R.6 Draped Bust, Small Eagle Half Dollar, 1797 O-102 VF251797 50C VF25 PCGS. O-102, Low R.6. After producing nearly 300,000 half dollars in 1795, the Mint curtailed its manufacture of half dollars in the following two years to a skimpy 3,918 pieces (all delivered in 1797, with their mintages lumped together in one figure), while simultaneously introducing an entirely new design for both the obverse and the reverse. Collectors may be either gladdened or saddened (or impoverished) by this, but the effect of the Mint's actions was to almost instantaneously create the rarest, most desirable, and least obtainable of all U.S. silver coin types: The rarest U.S. silver coins were born. The obverse featured a Liberty figure that was much more attractive and natural-looking than on the 1795 issues, with her flowing hair in curls, tied up at the back with ribbons, and modest drapery over her shoulders and bustline. The reverse die was less successful: While the eagle looks a bit less scrawny and buzzardlike than on the 1795 pieces, it is still far from the majestic avian later pictured on many U.S. issues.
The 1796 half dollars come in two varieties, differing in the number of obverse stars--15 or 16--changed when Tennessee was admitted to the Union, and designated respectively as O-101 and O-102. The 1797 half dollars, all with 15 stars, initially reused a reverse die from 1796 that was replaced when it began to fail. The two 1797 reverse dies are distinguished by the placement of leaves relative to the peripheral letters. On the 1797 O-101 reverse (the one carried over from 1796), a laurel leaf tip ends at the left serif of the base of the second T in STATES, and a palm leaf tip ends midway between the O and F of OF. On the replacement-die 1797 O-102 variety, the laurel leaf ends beneath the base of the T, while the palm leaf tip extends only to the left serif of the base of the F.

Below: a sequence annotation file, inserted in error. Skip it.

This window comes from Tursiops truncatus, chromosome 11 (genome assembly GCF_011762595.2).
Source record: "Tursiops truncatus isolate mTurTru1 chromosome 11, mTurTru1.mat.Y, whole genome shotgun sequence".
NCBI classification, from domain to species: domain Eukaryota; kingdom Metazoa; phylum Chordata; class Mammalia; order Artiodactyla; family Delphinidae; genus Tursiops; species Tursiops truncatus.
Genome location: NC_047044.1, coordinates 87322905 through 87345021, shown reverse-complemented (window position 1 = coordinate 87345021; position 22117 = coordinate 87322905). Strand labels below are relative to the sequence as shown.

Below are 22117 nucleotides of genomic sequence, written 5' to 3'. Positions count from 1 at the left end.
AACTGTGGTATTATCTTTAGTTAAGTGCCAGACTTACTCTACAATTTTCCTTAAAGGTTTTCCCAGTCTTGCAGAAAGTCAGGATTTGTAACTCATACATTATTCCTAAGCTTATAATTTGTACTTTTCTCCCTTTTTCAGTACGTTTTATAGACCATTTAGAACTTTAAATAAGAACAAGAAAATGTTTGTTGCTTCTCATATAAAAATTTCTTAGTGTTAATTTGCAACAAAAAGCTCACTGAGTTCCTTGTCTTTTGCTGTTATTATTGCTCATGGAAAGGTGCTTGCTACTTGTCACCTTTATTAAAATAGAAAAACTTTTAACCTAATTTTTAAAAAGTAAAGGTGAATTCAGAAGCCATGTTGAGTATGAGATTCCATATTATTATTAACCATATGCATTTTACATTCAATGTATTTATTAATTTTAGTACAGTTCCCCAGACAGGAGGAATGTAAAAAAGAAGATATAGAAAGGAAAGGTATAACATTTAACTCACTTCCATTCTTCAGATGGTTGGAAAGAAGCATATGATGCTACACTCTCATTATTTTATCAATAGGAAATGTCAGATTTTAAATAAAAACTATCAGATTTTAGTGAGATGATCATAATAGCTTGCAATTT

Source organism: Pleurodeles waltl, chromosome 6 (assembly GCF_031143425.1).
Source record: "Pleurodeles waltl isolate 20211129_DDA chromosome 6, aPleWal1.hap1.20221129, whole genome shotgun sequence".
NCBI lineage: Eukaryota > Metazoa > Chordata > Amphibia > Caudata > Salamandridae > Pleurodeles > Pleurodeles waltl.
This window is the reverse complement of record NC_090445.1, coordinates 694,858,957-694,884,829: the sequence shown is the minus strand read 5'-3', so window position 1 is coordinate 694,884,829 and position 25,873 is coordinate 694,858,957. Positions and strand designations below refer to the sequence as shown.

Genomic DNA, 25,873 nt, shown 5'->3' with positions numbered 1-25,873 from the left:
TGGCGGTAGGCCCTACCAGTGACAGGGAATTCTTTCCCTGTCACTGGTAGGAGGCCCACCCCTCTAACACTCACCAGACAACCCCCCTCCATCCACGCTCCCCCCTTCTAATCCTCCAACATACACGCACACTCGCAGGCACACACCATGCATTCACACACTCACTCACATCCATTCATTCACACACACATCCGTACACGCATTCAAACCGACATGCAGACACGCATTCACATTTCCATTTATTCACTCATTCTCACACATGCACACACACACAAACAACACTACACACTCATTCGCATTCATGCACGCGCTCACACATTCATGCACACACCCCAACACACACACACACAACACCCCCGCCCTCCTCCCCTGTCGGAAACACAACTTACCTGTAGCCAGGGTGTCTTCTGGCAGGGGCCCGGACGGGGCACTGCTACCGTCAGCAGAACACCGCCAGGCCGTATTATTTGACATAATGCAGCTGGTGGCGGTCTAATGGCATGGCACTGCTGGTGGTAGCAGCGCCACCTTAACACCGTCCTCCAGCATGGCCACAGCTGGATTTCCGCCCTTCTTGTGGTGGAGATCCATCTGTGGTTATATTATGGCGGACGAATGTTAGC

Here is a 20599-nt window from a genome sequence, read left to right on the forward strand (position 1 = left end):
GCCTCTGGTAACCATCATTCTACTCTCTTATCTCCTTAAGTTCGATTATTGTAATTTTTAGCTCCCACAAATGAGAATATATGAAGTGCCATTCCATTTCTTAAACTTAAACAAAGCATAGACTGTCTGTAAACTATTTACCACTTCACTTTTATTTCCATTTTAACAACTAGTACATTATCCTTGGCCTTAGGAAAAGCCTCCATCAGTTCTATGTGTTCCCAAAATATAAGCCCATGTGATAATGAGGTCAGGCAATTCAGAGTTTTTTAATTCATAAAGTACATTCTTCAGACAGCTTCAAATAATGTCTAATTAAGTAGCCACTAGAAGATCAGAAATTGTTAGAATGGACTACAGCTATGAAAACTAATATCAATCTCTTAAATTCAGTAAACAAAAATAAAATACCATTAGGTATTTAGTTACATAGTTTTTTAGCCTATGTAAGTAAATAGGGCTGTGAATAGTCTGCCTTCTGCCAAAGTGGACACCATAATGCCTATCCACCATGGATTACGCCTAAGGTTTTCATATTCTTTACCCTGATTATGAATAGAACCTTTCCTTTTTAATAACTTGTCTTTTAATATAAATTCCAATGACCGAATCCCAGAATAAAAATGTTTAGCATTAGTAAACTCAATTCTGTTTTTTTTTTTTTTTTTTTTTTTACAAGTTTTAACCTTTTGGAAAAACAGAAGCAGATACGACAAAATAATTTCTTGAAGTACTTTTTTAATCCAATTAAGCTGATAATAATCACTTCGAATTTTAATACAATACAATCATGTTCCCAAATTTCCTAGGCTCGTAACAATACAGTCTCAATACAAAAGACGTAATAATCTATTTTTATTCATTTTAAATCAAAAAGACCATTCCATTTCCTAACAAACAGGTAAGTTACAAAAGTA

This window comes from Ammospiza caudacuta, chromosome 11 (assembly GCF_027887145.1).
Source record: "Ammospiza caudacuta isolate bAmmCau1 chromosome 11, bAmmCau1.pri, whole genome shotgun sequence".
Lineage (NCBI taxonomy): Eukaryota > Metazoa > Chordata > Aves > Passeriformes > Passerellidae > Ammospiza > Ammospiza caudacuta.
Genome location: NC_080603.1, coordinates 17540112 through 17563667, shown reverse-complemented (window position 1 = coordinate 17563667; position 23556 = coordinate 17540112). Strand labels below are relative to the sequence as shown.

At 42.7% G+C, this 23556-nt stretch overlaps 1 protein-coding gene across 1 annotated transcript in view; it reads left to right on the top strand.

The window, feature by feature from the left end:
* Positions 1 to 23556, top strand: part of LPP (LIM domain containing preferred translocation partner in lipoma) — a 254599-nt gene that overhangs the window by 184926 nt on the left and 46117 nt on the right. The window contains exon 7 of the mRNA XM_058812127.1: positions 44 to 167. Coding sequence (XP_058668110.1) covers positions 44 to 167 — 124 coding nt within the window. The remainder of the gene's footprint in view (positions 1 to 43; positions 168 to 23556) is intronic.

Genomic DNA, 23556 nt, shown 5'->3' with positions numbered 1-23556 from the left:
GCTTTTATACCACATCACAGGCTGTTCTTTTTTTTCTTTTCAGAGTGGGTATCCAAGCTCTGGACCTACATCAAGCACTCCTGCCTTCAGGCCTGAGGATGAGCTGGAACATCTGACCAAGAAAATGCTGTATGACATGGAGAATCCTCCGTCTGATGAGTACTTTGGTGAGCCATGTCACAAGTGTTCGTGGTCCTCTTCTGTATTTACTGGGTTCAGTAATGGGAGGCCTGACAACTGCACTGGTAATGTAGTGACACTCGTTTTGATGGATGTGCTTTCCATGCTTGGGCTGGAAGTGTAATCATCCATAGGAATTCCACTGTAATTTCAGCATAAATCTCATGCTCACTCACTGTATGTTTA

Collectors long believed that the16-star 1796 O-102 was the rarest of the four varieties, but in 2004 the Bust Half Nut Club reduced that variety from an R.6 to a high R.5, while elevating the 1797 O-102 from R.5 to low R.6. Those ratings are consistent with independent findings published by Heritage cataloger Jon Amato in the February 2005 issue of the John Reich Journal. That same study accounted for a total of 216 coins of this two-year subtype.
The present example shows more strike weakness on the right-side obverse and corresponding right-side reverse details than elsewhere, so that the obverse dentilation is complete except from about 1 to 4 o'clock, while on the reverse ERICA is a bit faint. Some old pinscratches are noted through that same region. The color is an attractive light silver-gray on both sides, with glints of copper on the obverse and ice-blue on the reverse. A couple of other light scrapes can be seen on each side under a loupe, none of them distracting. This strictly original, problem-free midgrade example is destined to be a prize for some new collector. This is an important opportunity that will not soon repeat, to obtain the rarest variety of the rarest U.S. silver type coin.
From The Chief Paduke Collection.(Registry values: N7079) (NGC ID# 24EC, PCGS# 6060)
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The Draped Bust Half Dollars of 1796-1797 by Jon Amato is the culmination of more than 10 years of research into the Draped Bust Small Eagle half dollar series, one of the most coveted type coins in American numismatics and one about which remarkably little has been written.
This work will be the premier reference for 1796-1797 half dollars for years to come. Institutions having an extensive numismatic library or coin cabinet will find it a valuable complement to their holdings, and catalogers charged with writing up specimens for auction can now have an indispensable source of background and pedigree information. Likewise, coin dealers seeking to purchase one or more '96 or '97 half dollars for a client or for inventory, and collectors who own, have owned, or desire to own one will want this important reference work for their libraries.
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